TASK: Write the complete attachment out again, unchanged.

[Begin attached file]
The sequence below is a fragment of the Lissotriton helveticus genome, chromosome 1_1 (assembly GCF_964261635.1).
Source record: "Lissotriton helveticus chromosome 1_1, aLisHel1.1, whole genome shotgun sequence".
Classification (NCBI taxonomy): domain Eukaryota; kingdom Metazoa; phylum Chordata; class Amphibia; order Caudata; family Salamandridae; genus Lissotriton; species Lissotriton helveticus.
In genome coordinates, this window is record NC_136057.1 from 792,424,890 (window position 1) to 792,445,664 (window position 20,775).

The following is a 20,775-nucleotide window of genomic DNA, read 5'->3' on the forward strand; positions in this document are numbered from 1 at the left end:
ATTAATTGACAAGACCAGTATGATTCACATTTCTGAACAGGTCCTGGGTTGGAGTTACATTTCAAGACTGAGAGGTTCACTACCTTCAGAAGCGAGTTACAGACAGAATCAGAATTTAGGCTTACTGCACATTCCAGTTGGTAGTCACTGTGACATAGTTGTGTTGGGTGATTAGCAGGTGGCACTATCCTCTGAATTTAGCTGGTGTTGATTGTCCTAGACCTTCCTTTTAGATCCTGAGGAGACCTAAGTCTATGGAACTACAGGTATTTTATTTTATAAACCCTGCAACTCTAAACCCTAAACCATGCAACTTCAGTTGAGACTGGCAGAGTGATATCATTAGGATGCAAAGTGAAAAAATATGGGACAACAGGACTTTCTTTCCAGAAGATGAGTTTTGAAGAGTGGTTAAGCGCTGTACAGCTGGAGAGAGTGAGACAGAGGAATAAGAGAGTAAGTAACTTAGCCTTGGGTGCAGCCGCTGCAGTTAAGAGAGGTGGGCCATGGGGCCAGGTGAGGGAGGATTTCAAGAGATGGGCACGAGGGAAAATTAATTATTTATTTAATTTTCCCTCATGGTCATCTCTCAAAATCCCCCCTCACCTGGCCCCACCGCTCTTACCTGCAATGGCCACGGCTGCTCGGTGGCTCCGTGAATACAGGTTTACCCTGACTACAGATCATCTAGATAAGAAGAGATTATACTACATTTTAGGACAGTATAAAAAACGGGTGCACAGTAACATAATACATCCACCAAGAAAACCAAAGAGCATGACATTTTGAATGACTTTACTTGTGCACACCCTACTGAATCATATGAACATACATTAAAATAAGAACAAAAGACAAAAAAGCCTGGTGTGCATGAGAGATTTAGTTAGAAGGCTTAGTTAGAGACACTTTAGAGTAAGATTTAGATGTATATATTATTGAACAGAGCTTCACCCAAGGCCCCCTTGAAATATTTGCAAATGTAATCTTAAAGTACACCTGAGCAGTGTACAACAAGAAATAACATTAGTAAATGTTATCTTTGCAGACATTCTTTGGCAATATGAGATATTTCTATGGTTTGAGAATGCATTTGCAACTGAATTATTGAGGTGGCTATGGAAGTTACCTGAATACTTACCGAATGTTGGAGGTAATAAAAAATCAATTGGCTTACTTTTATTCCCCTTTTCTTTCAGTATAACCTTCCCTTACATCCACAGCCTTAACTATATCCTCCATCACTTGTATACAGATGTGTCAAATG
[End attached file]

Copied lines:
The sequence below is a fragment of the Lissotriton helveticus genome, chromosome 1_1 (assembly GCF_964261635.1).
Source record: "Lissotriton helveticus chromosome 1_1, aLisHel1.1, whole genome shotgun sequence".
Classification (NCBI taxonomy): domain Eukaryota; kingdom Metazoa; phylum Chordata; class Amphibia; order Caudata; family Salamandridae; genus Lissotriton; species Lissotriton helveticus.
In genome coordinates, this window is record NC_136057.1 from 792,424,890 (window position 1) to 792,445,664 (window position 20,775).

The following is a 20,775-nucleotide window of genomic DNA, read 5'->3' on the forward strand; positions in this document are numbered from 1 at the left end:
ATTAATTGACAAGACCAGTATGATTCACATTTCTGAACAGGTCCTGGGTTGGAGTTACATTTCAAGACTGAGAGGTTCACTACCTTCAGAAGCGAGTTACAGACAGAATCAGAATTTAGGCTTACTGCACATTCCAGTTGGTAGTCACTGTGACATAGTTGTGTTGGGTGATTAGCAGGTGGCACTATCCTCTGAATTTAGCTGGTGTTGATTGTCCTAGACCTTCCTTTTAGATCCTGAGGAGACCTAAGTCTATGGAACTACAGGTATTTTATTTTATAAACCCTGCAACTCTAAACCCTAAACCATGCAACTTCAGTTGAGACTGGCAGAGTGATATCATTAGGATGCAAAGTGAAAAAATATGGGACAACAGGACTTTCTTTCCAGAAGATGAGTTTTGAAGAGTGGTTAAGCGCTGTACAGCTGGAGAGAGTGAGACAGAGGAATAAGAGAGTAAGTAACTTAGCCTTGGGTGCAGCCGCTGCAGTTAAGAGAGGTGGGCCATGGGGCCAGGTGAGGGAGGATTTCAAGAGATGGGCACGAGGGAAAATTAATTATTTATTTAATTTTCCCTCATGGTCATCTCTCAAAATCCCCCCTCACCTGGCCCCACCGCTCTTACCTGCAATGGCCACGGCTGCTCGGTGGCTCCGTGAATACAGGTTTACCCTGACTACAGATCATCTAGATAAGAAGAGATTATACTACATTTTAGGACAGTATAAAAAACGGGTGCACAGTAACATAATACATCCACCAAGAAAACCAAAGAGCATGACATTTTGAATGACTTTACTTGTGCACACCCTACTGAATCATATGAACATACATTAAAATAAGAACAAAAGACAAAAAAGCCTGGTGTGCATGAGAGATTTAGTTAGAAGGCTTAGTTAGAGACACTTTAGAGTAAGATTTAGATGTATATATTATTGAACAGAGCTTCACCCAAGGCCCCCTTGAAATATTTGCAAATGTAATCTTAAAGTACACCTGAGCAGTGTACAACAAGAAATAACATTAGTAAATGTTATCTTTGCAGACATTCTTTGGCAATATGAGATATTTCTATGGTTTGAGAATGCATTTGCAACTGAATTATTGAGGTGGCTATGGAAGTTACCTGAATACTTACCGAATGTTGGAGGTAATAAAAAATCAATTGGCTTACTTTTATTCCCCTTTTCTTTCAGTATAACCTTCCCTTACATCCACAGCCTTAACTATATCCTCCATCACTTGTATACAGATGTGTCAAATG